Adapting our large-image toolkit to Django for solving geospatial and medical image challenges on the web
At Kitware, we have been building a suite of geospatial data cataloging, visualization, and analysis tools in Django under the Resonant GeoData brand for the past two years. We are excited to introduce a new tool from this effort for dynamic tile serving of geospatial and medical images: django-large-image.
We debuted django-large-image to the world during the 2022 Cloud-Native Geospatial Outreach Event with a video recording and slides. django-large-image is a Django app with an extensible interface for building web applications focused on dynamic tile serving of large image formats. It is built on django-rest-framework’s viewset class interface and Kitware’s large-image package. It provides Django projects with a dynamic tile server preventing the need for preprocessing large images into tile sets or deploying an external tiling service for viewing images interactively on a slippy-map interface.
Read on for the story and motivation behind django-large-image.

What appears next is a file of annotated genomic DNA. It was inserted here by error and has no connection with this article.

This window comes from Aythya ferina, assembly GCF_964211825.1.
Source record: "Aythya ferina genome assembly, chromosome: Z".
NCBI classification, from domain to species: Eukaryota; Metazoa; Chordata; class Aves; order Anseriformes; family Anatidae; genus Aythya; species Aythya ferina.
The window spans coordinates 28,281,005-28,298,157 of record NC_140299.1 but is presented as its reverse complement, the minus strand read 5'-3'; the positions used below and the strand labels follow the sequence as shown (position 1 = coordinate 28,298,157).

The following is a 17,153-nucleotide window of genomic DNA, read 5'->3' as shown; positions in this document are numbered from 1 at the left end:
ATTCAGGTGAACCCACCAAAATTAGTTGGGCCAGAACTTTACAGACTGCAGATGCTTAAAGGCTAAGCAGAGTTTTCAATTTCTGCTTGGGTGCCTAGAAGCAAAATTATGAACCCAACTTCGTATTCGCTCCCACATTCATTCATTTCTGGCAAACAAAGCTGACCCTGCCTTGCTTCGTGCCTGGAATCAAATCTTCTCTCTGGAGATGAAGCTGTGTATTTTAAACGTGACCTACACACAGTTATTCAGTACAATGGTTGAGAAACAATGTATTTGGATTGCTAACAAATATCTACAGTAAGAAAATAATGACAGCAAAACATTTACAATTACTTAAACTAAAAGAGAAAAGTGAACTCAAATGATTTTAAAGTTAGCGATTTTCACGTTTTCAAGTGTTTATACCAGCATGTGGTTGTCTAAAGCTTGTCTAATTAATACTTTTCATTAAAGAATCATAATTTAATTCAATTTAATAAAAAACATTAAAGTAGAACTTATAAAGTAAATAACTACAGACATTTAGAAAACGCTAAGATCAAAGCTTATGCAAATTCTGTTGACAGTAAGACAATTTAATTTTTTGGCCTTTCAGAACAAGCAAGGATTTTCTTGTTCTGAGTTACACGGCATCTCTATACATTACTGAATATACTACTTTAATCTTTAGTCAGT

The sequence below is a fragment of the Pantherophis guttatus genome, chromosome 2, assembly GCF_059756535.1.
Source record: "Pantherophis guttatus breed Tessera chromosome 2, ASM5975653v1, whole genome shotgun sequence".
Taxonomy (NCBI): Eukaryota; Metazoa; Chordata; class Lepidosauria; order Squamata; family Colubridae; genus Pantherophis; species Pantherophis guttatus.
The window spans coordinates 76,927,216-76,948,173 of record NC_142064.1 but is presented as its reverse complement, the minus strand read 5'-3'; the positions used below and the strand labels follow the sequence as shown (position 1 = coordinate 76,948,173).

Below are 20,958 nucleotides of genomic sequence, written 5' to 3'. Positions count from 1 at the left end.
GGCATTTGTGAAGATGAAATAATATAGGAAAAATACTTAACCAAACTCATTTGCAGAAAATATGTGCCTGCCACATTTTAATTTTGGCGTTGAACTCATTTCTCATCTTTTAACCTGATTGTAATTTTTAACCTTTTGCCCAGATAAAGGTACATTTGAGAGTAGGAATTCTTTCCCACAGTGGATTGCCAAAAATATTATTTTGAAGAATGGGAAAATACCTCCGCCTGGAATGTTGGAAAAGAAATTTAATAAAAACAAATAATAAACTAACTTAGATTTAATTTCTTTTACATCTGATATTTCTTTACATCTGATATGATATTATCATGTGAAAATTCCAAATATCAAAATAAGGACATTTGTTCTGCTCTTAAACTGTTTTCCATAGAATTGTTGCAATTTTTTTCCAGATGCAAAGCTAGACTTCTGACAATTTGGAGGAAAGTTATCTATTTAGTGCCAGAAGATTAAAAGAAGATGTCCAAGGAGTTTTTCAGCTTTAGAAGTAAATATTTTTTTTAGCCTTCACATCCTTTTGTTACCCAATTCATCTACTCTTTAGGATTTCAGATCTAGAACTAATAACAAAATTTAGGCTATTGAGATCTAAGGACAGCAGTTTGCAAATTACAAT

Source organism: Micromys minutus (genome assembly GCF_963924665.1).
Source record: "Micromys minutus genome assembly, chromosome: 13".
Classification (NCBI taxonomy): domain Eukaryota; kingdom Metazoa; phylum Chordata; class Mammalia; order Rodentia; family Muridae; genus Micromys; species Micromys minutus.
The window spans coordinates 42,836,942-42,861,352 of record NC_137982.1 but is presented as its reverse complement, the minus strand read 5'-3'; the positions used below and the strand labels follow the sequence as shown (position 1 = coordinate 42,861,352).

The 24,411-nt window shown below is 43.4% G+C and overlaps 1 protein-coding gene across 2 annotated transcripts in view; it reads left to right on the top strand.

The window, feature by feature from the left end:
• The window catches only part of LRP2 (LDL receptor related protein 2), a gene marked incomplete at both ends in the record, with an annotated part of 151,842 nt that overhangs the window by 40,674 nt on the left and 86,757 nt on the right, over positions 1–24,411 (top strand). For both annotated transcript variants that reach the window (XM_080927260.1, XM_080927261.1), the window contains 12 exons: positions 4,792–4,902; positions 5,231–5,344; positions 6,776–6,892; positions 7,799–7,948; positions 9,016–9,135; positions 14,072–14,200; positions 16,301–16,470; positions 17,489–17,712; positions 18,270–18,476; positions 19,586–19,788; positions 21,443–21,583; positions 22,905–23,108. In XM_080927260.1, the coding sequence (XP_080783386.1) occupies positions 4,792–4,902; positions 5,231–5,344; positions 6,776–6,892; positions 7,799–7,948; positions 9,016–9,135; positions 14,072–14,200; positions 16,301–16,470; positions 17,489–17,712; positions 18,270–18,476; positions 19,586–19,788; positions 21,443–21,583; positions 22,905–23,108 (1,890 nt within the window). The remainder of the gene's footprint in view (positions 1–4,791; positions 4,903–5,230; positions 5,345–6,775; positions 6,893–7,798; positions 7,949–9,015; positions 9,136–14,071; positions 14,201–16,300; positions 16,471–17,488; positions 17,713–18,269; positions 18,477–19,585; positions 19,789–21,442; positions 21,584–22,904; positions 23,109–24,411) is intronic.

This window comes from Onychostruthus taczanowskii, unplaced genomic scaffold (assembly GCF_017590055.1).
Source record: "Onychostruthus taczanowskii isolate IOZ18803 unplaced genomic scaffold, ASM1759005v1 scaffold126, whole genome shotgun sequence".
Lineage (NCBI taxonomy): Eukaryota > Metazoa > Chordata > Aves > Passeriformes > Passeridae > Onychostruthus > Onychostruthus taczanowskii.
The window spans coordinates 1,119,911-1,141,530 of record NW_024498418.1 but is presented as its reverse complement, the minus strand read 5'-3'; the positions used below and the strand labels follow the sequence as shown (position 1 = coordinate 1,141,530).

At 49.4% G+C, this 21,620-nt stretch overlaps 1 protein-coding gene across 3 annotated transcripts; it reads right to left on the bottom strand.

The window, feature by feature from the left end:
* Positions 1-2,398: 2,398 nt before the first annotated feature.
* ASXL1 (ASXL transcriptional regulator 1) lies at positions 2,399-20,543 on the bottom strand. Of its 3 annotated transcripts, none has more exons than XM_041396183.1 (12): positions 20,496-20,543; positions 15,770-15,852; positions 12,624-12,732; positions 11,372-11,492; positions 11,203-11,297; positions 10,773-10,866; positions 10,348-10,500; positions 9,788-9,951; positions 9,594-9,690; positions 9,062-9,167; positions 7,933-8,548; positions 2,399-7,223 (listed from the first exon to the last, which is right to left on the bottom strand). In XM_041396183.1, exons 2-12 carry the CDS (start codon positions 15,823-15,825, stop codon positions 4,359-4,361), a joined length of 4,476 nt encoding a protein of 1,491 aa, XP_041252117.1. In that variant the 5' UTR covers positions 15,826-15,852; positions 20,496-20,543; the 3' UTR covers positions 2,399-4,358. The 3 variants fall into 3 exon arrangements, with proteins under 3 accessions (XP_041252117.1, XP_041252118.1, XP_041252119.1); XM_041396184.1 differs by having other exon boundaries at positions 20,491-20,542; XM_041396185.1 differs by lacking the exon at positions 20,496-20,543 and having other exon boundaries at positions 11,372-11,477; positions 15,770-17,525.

Visualizing Geospatial Images in Your Web-Browser
A core part of Kitware’s Resonant GeoData platform is working to ingest cloud-hosted geospatial and georeferenced datasets – namely satellite imagery. Resonant GeoData not only indexes these data into a searchable catalog but also dynamically serves the data to our customers for processing and visualization. While Resonant GeoData is a broader platform of geospatial data services in Django, in this post, we will focus on the path we took to create a standalone library to dynamically serve tiles with Django from large, remotely-hosted images for visualization in web browsers.
We wanted to enable users of Resonant GeoData to interactively visualize satellite imagery in a dynamic manner (rescaling, color mapping, etc.).This allows them to gain insights into the data for quality control analysis and to find the right dataset to download for processing. We also wanted users to be able to perform this analysis within the web application as they are sorting through the search results from Resonant GeoData’s catalog API.
To improve how users interact with search results, we sought a way to dynamically fetch the cloud-hosted imagery and visualize the large images in a web client. Due to the vast amount of data in the catalog, pre-processing the imagery into tilesets or converting the data to Cloud Optimized GeoTiffs were not viable solutions. To avoid duplicating large volumes of data and provide a way for our customers to be able to rapidly visualize cloud-hosted imagery, we needed to provide a dynamic tile server.